Aversion to the Bath & Shower
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Aversion to the Bath & Shower
Up until 2 weeks ago. my one year old girl LOVED the bath.
For the past several months she has been using a bath
seat in the big tub and she is safe and secure in it. She has
enjoyed the bath since she was born.
All of sudden, she doesn't want to get in the tub, and clings
to me, keeping her feet up and away from the water. I tried
putting a little water on her feet, showing her the fun toys,
making sure it wasn't too warm, putting her in without the
seat, then with the seat and none of that has reminded her
she actually used to like it. The nanny told me she had the
same thing happen, and she isn't pressuring her either
although she did get her in by distracting her with the toys.
She just doesn't want to get in and I don't want to pressure
her b/c I don't want her to be scared. So, finally this last
time I just got into the tub and put her on my lap. She didn't
cry and was fine that way, and eventually sat on her bottom
and even let me float her--but didn't want me to get her head
wet, so I didn't this time.
Any advice on how to get her back to loving the bath--I can't
go in with her every time and eventually she will need her
hair washed. Thanks!
Blow bubbles. We got our daughter over a 'no bath' hump by
blowing bubbles. For shampooing, we call it funny hair, pull
out a mirror, point and laugh, make shampoo horns and shapes of
all kinds. Even so around 28 mos, she started resisting. So we
just wash like once a week now. Then suddenly she asked
for 'funny hair' out of the blue. Also we really like the blow
up tubs. Our now 32 mo. old is still in a toddler inflatable
tub in the big tub. saves water too!
rub a dub
I don't have any advice, but the same thing happened to my
daughter. From age 13-18 months, more or less, she did not like
the bath at all. Then she went back into loving it.
During this time we bathed her seldom (once a week or so),
quickly and often had her take showers with us (she was more
willing to do that).
My daughter went through bath stages, and had a period around
1yr where she didn't want to get in the tub. I have a small
inflatable tub for her, which fits in the big tub, is very
stable & comfortable & cozy (and costs about $5). When she was
getting fussy a! bout it, I'd fill it w/ bubble bath and splash
the bubble s& show her hwo much fun the bububles were, play with
washcloths (peekaboo, seal diving, etc). & try to warm her up
with it. I've also tried to give her ways to tell me if the
water is too hot or is in her eyes, and I always close the door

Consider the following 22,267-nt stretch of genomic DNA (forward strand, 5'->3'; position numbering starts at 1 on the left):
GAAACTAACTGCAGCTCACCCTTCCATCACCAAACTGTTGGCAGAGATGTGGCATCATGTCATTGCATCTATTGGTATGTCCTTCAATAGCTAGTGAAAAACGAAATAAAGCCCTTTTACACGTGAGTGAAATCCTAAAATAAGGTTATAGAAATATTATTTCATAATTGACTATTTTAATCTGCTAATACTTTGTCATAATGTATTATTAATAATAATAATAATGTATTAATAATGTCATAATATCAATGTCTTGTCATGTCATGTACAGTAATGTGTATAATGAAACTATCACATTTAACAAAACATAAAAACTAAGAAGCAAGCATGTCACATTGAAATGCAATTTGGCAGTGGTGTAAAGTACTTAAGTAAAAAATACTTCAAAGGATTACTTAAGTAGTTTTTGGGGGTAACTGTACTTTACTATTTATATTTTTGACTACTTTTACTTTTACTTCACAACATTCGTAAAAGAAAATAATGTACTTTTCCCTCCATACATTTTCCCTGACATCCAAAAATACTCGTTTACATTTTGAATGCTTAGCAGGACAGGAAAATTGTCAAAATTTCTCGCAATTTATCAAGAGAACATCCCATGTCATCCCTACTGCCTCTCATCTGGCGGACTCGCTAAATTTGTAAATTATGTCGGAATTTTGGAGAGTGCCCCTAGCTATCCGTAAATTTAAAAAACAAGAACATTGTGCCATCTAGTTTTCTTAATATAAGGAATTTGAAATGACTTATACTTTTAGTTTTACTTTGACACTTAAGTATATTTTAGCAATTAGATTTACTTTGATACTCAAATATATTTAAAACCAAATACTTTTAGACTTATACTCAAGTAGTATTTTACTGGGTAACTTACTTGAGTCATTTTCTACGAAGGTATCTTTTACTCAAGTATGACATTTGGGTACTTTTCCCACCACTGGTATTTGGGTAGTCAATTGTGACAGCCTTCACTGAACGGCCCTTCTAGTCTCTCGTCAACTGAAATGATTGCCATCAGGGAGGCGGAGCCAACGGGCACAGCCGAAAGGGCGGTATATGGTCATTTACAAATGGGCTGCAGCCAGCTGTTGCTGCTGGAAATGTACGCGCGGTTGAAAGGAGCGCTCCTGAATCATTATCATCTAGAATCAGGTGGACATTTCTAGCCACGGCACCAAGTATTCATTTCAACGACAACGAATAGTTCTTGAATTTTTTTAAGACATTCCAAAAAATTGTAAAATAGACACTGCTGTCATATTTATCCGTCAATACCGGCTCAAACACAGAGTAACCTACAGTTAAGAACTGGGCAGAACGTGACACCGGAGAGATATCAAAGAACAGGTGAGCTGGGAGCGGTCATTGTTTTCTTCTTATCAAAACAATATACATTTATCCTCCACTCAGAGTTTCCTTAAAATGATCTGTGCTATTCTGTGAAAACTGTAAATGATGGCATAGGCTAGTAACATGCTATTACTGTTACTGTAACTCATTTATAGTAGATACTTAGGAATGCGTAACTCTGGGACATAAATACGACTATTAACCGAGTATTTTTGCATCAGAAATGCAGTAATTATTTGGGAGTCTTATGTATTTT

so the room is warm enough. If that didn't work, I'd be as
gentle but firm as possible, and very quick to minimize the
crying. She likes the bath now. Which may change again.
I made a huge mistake. My currious son seemed to want to know
about the shower looming overhead while he took a bath. On the
well intentioned advise of my brother, I introduced my 13 month
old to the shower. With the nozzle down low - at his level but
directed away from him - I turned on the shower while my little
guy was taking a bath. What a HUGE mistake. The water was warm
but not hot, so I know it wasn't the temperature. Panic struck,
he backed himself to the farthest corner of the tub. So I turned
off the shower and replaced it to it's normal spot. He just
wanted OUT! 'IT' was still up there. I even tried to move the
shower head to outside the tub, but there's still something UP
there. And 'IT' is still around somewhere. Now everytime he
takes a bath (our only tub in the house) he'll get into the tub,
but eventually looks up. Then the panic starts again. My once
bath loving child is now begging to get out.
Hoping to eleviate his fear of the shower monster, two days ago I
tried taking a shower while holding my son. No luck. Now 'IT'
was REALLY close and just too scary. We've bathed together and
that seems to work for HIM. But not for me. It's inconventient
and darn cold. I'm just too tall to sit in the tub comfortably.
I'm wondering if anyone has had a similar problem. What did you
do to reasure your child? Any suggestions?
My son was similarly frightened by the shower head. What
seemed to have the most positive impact was the outdoor
shower at swimming pools. For some reason (other kids
do it? looked like fun? not naked?), these showers were not
nearly as scary to him and were soon downright fun. Home
baths were immediately easier.
My daughter went through the same thing a year ago, at age 2
1/2. To get her back in the tub, I sat with her on my lap far
away from the tub, while my husband operated the shower. We
made it very clear to her that it could not go on while she was